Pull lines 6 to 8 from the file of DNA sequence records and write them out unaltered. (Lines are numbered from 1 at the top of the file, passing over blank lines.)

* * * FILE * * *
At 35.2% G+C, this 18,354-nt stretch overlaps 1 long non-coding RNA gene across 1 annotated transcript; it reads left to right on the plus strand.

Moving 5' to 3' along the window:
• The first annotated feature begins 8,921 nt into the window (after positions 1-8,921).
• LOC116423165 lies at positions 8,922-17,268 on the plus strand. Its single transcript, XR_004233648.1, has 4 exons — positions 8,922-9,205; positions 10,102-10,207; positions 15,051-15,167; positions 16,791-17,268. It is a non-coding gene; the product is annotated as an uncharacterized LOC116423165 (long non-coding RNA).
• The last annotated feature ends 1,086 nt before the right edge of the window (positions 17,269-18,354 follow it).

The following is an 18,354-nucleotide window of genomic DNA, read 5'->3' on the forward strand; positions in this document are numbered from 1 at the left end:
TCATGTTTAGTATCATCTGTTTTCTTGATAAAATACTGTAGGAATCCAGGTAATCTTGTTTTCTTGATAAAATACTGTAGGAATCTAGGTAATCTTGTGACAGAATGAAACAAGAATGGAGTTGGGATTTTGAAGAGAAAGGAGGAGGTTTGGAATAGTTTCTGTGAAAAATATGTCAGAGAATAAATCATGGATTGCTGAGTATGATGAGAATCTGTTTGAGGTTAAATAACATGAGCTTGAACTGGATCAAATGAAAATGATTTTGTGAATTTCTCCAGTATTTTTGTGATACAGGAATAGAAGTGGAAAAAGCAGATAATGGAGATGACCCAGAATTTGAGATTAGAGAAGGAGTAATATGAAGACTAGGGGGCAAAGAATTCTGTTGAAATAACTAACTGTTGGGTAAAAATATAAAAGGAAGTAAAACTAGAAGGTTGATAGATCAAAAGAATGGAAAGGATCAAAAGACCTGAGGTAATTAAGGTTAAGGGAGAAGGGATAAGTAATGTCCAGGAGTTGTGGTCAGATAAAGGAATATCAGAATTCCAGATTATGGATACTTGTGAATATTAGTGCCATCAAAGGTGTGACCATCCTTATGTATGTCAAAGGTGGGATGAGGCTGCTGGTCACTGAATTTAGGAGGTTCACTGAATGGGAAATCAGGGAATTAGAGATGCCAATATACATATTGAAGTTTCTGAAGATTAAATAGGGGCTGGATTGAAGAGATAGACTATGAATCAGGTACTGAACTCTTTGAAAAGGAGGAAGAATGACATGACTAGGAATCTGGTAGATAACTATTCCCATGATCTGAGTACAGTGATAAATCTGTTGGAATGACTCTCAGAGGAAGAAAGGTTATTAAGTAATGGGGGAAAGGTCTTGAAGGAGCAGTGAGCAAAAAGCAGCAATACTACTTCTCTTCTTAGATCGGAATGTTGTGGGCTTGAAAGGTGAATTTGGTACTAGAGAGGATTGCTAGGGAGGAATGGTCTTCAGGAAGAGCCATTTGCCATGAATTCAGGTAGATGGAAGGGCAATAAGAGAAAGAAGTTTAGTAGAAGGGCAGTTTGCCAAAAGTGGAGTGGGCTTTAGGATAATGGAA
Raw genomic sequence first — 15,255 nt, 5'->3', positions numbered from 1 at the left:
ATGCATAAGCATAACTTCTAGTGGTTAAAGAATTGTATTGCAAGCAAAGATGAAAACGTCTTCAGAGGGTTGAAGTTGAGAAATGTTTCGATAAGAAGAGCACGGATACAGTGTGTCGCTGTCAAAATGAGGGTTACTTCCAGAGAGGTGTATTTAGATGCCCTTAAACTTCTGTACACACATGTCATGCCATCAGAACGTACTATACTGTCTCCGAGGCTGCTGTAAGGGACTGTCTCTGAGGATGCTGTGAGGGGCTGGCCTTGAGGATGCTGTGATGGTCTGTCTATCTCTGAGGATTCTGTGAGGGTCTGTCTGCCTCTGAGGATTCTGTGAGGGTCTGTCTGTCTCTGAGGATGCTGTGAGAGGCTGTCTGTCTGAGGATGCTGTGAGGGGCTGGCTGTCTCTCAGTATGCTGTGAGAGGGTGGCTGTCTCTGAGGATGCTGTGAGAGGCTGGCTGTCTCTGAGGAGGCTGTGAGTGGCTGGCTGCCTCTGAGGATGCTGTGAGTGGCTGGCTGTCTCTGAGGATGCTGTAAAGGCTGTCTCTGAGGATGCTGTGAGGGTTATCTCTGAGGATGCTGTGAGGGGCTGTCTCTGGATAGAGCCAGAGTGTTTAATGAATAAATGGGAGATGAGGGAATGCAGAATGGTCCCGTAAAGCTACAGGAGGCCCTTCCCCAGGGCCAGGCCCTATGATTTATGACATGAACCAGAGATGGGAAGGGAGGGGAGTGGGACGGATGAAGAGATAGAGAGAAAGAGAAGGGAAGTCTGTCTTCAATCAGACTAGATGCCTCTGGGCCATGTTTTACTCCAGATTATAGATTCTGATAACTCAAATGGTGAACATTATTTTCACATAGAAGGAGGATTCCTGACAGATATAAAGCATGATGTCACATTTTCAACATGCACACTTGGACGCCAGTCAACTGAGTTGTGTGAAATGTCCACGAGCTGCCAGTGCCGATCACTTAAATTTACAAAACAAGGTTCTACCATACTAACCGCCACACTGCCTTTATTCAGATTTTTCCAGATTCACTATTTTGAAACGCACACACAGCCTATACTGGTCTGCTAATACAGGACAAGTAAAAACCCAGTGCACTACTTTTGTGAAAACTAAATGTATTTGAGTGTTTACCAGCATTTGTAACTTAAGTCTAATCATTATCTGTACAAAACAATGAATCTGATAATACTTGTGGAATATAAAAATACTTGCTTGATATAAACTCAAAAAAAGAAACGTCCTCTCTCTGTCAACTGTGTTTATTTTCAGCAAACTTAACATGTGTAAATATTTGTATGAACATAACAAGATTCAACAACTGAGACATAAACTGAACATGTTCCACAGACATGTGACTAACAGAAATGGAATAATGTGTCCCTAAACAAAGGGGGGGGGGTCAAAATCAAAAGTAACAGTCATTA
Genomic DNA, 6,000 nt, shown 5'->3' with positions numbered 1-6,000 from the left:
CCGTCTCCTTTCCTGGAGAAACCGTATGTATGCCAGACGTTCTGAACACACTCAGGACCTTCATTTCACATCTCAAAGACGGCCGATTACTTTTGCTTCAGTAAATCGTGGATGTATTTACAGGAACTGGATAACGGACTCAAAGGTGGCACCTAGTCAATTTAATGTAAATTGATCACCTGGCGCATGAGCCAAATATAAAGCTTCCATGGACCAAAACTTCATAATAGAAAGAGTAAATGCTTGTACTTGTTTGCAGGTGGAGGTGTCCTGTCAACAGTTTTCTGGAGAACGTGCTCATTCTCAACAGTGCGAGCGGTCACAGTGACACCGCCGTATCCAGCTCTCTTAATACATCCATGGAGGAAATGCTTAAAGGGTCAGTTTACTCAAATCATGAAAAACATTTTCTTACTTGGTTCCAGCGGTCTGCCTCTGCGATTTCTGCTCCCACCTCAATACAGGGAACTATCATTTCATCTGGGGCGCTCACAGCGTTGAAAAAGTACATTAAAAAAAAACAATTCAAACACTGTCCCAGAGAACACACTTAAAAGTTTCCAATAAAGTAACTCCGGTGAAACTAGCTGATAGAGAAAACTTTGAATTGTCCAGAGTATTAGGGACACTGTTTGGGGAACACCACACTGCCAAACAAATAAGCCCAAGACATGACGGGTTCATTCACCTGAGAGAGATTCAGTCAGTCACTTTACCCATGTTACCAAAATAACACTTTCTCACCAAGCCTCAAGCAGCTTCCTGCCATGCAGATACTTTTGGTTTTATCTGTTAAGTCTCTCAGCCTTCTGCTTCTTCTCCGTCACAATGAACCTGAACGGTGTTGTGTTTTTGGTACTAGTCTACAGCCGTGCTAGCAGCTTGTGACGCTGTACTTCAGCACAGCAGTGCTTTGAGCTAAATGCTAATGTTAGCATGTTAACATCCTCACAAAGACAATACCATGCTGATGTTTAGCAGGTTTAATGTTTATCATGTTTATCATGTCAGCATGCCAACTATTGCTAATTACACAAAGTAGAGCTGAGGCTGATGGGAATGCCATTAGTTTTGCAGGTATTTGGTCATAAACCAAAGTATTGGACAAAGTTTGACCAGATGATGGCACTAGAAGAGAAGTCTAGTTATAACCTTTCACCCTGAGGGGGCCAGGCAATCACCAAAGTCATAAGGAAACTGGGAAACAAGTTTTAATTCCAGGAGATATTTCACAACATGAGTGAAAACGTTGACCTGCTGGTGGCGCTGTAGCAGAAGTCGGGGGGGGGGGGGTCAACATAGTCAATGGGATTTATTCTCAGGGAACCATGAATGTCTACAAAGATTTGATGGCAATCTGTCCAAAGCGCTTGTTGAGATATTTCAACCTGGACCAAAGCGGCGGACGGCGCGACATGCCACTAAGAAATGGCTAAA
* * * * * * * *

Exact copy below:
The following is an 18,354-nucleotide window of genomic DNA, read 5'->3' on the forward strand; positions in this document are numbered from 1 at the left end:
TCATGTTTAGTATCATCTGTTTTCTTGATAAAATACTGTAGGAATCCAGGTAATCTTGTTTTCTTGATAAAATACTGTAGGAATCTAGGTAATCTTGTGACAGAATGAAACAAGAATGGAGTTGGGATTTTGAAGAGAAAGGAGGAGGTTTGGAATAGTTTCTGTGAAAAATATGTCAGAGAATAAATCATGGATTGCTGAGTATGATGAGAATCTGTTTGAGGTTAAATAACATGAGCTTGAACTGGATCAAATGAAAATGATTTTGTGAATTTCTCCAGTATTTTTGTGATACAGGAATAGAAGTGGAAAAAGCAGATAATGGAGATGACCCAGAATTTGAGATTAGAGAAGGAGTAATATGAAGACTAGGGGGCAAAGAATTCTGTTGAAATAACTAACTGTTGGGTAAAAATATAAAAGGAAGTAAAACTAGAAGGTTGATAGATCAAAAGAATGGAAAGGATCAAAAGACCTGAGGTAATTAAGGTTAAGGGAGAAGGGATAAGTAATGTCCAGGAGTTGTGGTCAGATAAAGGAATATCAGAATTCCAGATTATGGATACTTGTGAATATTAGTGCCATCAAAGGTGTGACCATCCTTATGTATGTCAAAGGTGGGATGAGGCTGCTGGTCACTGAATTTAGGAGGTTCACTGAATGGGAAATCAGGGAATTAGAGATGCCAATATACATATTGAAGTTTCTGAAGATTAAATAGGGGCTGGATTGAAGAGATAGACTATGAATCAGGTACTGAACTCTTTGAAAAGGAGGAAGAATGACATGACTAGGAATCTGGTAGATAACTATTCCCATGATCTGAGTACAGTGATAAATCTGTTGGAATGACTCTCAGAGGAAGAAAGGTTATTAAGTAATGGGGGAAAGGTCTTGAAGGAGCAGTGAGCAAAAAGCAGCAATACTACTTCTCTTCTTAGATCGGAATGTTGTGGGCTTGAAAGGTGAATTTGGTACTAGAGAGGATTGCTAGGGAGGAATGGTCTTCAGGAAGAGCCATTTGCCATGAATTCAGGTAGATGGAAGGGCAATAAGAGAAAGAAGTTTAGTAGAAGGGCAGTTTGCCAAAAGTGGAGTGGGCTTTAGGATAATGGAA
Raw genomic sequence first — 15,255 nt, 5'->3', positions numbered from 1 at the left: